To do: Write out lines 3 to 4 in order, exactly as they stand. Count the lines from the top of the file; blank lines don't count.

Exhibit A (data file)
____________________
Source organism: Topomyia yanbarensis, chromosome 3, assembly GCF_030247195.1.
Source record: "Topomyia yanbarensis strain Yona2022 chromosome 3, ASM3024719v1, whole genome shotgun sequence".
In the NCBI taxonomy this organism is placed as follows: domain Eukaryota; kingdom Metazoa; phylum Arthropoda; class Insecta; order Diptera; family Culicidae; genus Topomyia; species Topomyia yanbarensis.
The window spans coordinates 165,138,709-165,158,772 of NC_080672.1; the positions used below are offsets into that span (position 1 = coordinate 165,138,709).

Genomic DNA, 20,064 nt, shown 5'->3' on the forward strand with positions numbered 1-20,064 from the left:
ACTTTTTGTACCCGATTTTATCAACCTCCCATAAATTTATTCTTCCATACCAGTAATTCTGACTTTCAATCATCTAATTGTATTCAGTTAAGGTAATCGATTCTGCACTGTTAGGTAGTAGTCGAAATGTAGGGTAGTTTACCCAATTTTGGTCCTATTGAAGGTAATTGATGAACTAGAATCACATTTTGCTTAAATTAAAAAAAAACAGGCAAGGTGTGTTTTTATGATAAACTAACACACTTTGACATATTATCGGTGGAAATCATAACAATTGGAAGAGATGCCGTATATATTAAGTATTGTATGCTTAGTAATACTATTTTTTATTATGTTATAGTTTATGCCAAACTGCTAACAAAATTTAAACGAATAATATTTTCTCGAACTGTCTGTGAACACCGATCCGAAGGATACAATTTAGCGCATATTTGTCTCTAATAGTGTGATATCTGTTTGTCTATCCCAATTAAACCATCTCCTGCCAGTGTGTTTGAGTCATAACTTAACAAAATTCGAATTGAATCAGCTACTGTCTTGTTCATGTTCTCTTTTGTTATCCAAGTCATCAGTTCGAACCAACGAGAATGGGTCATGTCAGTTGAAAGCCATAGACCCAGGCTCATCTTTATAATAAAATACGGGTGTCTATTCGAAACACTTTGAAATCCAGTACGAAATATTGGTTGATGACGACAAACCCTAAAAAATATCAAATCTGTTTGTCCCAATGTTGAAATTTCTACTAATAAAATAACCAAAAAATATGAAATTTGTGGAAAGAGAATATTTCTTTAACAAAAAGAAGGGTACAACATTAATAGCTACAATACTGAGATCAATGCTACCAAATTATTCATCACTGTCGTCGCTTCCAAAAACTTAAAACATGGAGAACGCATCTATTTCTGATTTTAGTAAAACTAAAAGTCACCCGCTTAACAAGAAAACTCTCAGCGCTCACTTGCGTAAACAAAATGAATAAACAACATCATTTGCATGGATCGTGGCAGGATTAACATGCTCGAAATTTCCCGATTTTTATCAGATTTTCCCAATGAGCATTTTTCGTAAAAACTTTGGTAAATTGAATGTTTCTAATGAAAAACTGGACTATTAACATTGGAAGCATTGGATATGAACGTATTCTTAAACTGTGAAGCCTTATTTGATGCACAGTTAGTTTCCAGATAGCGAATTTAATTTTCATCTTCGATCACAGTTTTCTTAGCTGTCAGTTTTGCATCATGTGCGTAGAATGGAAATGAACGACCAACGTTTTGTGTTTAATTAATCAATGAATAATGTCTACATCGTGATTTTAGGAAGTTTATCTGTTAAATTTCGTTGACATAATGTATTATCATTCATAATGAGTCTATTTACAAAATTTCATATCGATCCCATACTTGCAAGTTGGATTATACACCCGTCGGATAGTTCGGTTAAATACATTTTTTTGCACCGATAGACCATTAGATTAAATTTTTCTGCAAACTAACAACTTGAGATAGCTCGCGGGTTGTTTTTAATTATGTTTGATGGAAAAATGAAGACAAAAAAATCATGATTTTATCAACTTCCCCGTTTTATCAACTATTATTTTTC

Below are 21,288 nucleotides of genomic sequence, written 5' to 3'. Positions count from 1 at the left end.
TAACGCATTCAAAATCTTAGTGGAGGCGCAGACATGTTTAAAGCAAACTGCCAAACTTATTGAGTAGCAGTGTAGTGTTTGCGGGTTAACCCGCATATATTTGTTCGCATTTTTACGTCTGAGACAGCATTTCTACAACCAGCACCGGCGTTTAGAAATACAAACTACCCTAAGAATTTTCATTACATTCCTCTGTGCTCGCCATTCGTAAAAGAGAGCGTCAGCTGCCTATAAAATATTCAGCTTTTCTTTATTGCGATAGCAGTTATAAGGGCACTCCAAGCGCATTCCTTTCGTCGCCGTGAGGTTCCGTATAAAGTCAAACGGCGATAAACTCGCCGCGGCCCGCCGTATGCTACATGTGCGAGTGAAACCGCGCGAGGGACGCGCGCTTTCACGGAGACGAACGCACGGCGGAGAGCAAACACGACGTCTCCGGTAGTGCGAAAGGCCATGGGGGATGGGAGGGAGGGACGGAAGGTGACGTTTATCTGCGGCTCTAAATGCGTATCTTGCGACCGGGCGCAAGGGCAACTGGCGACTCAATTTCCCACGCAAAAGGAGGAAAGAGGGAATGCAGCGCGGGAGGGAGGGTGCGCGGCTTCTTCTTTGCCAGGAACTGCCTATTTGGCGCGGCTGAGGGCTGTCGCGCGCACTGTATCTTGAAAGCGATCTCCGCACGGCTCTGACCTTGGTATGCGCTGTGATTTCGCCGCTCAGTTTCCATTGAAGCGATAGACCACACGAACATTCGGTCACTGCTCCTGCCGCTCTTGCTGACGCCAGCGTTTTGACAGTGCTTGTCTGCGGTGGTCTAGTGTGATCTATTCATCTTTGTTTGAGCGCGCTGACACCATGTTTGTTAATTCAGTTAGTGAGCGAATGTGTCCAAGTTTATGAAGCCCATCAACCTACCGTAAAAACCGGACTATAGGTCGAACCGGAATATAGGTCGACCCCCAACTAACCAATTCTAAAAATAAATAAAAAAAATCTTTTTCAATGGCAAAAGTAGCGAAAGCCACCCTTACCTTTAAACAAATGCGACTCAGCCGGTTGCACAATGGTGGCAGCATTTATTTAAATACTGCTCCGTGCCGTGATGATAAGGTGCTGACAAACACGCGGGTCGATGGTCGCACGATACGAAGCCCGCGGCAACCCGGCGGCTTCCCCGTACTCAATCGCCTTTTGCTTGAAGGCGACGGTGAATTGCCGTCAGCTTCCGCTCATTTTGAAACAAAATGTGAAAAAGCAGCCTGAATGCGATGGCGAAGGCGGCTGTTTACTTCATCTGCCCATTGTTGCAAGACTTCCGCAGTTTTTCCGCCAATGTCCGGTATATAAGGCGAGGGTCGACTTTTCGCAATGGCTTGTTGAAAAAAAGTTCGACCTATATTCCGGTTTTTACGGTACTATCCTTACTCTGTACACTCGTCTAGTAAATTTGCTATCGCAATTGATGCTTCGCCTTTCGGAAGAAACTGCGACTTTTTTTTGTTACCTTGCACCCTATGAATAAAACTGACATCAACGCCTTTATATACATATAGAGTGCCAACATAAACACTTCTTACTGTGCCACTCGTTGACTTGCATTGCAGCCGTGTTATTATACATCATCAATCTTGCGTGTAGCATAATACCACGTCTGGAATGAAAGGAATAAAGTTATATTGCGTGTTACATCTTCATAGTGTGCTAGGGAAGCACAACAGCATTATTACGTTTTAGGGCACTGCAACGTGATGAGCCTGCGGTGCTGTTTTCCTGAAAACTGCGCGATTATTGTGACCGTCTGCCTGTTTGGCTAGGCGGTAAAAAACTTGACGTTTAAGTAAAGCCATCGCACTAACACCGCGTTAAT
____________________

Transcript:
In the NCBI taxonomy this organism is placed as follows: domain Eukaryota; kingdom Metazoa; phylum Arthropoda; class Insecta; order Diptera; family Culicidae; genus Topomyia; species Topomyia yanbarensis.
The window spans coordinates 165,138,709-165,158,772 of NC_080672.1; the positions used below are offsets into that span (position 1 = coordinate 165,138,709).